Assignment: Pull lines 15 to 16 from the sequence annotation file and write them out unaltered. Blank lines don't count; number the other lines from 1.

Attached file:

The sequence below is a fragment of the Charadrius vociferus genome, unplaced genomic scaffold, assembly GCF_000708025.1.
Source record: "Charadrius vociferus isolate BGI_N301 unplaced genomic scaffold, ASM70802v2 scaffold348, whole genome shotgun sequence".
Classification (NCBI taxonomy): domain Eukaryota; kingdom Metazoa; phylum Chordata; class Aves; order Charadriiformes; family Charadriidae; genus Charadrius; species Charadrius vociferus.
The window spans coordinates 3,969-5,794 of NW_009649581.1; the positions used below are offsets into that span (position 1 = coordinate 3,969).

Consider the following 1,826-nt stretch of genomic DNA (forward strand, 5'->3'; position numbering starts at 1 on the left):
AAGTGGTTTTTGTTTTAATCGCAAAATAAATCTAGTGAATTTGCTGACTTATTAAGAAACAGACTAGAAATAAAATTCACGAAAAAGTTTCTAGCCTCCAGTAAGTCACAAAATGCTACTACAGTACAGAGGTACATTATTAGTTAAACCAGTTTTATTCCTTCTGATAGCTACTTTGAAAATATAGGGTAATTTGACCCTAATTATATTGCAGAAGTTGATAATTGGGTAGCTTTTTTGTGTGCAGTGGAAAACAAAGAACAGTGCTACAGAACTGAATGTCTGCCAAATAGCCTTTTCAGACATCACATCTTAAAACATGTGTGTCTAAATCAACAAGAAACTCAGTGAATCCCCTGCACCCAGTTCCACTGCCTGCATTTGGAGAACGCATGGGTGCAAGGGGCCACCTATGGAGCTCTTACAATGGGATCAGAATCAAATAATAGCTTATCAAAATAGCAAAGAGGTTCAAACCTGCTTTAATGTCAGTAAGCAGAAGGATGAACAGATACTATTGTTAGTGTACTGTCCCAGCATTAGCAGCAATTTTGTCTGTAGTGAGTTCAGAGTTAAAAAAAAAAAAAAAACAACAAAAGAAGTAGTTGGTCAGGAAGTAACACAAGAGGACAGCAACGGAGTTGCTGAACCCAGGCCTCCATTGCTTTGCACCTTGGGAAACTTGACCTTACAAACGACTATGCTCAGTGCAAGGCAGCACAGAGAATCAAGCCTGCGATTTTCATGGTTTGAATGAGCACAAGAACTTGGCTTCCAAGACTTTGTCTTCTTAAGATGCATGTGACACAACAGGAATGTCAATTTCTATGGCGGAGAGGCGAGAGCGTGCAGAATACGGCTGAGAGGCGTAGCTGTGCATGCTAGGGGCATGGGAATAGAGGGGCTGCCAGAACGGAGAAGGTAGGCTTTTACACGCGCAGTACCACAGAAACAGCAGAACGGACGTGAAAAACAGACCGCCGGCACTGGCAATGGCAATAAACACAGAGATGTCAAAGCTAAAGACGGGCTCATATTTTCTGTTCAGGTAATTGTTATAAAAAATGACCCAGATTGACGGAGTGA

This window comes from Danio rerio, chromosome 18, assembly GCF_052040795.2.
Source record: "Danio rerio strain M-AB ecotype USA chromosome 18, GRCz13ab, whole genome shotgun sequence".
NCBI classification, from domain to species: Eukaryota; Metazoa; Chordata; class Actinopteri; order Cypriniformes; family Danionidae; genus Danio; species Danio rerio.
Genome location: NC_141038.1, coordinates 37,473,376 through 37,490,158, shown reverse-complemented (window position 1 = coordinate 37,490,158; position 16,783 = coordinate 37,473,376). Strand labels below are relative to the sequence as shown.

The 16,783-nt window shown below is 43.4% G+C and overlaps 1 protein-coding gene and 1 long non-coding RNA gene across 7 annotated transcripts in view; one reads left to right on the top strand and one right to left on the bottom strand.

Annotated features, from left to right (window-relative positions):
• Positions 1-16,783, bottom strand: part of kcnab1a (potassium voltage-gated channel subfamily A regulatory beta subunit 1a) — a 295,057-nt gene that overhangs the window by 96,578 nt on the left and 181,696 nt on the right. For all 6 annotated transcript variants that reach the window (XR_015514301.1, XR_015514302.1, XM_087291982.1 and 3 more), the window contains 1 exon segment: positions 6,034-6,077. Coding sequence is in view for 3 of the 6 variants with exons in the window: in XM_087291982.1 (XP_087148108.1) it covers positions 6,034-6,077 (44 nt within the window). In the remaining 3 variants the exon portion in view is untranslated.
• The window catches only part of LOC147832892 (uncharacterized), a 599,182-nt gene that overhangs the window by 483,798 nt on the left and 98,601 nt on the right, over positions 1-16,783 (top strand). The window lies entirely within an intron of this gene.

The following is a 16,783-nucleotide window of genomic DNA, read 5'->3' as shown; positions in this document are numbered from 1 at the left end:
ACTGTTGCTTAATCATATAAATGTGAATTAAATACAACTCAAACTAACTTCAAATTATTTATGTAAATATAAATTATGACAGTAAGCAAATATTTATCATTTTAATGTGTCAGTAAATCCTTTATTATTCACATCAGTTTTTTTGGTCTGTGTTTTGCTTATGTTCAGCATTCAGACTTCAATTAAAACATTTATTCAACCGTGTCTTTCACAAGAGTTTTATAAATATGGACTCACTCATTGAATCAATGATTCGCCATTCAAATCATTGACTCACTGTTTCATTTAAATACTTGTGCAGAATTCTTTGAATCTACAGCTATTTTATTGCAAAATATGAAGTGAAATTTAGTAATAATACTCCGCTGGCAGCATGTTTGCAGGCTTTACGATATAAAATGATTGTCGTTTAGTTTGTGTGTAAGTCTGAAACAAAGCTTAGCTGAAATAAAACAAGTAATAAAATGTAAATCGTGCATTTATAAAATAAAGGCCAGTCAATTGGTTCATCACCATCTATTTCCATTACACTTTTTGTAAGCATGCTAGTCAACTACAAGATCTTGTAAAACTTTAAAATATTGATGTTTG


The following is a 16,783-nucleotide window of genomic DNA, read 5'->3' as shown; positions in this document are numbered from 1 at the left end:
ACTGTTGCTTAATCATATAAATGTGAATTAAATACAACTCAAACTAACTTCAAATTATTTATGTAAATATAAATTATGACAGTAAGCAAATATTTATCATTTTAATGTGTCAGTAAATCCTTTATTATTCACATCAGTTTTTTTGGTCTGTGTTTTGCTTATGTTCAGCATTCAGACTTCAATTAAAACATTTATTCAACCGTGTCTTTCACAAGAGTTTTATAAATATGGACTCACTCATTGAATCAATGATTCGCCATTCAAATCATTGACTCACTGTTTCATTTAAATACTTGTGCAGAATTCTTTGAATCTACAGCTATTTTATTGCAAAATATGAAGTGAAATTTAGTAATAATACTCCGCTGGCAGCATGTTTGCAGGCTTTACGATATAAAATGATTGTCGTTTAGTTTGTGTGTAAGTCTGAAACAAAGCTTAGCTGAAATAAAACAAGTAATAAAATGTAAATCGTGCATTTATAAAATAAAGGCCAGTCAATTGGTTCATCACCATCTATTTCCATTACACTTTTTGTAAGCATGCTAGTCAACTACAAGATCTTGTAAAACTTTAAAATATTGATGTTTG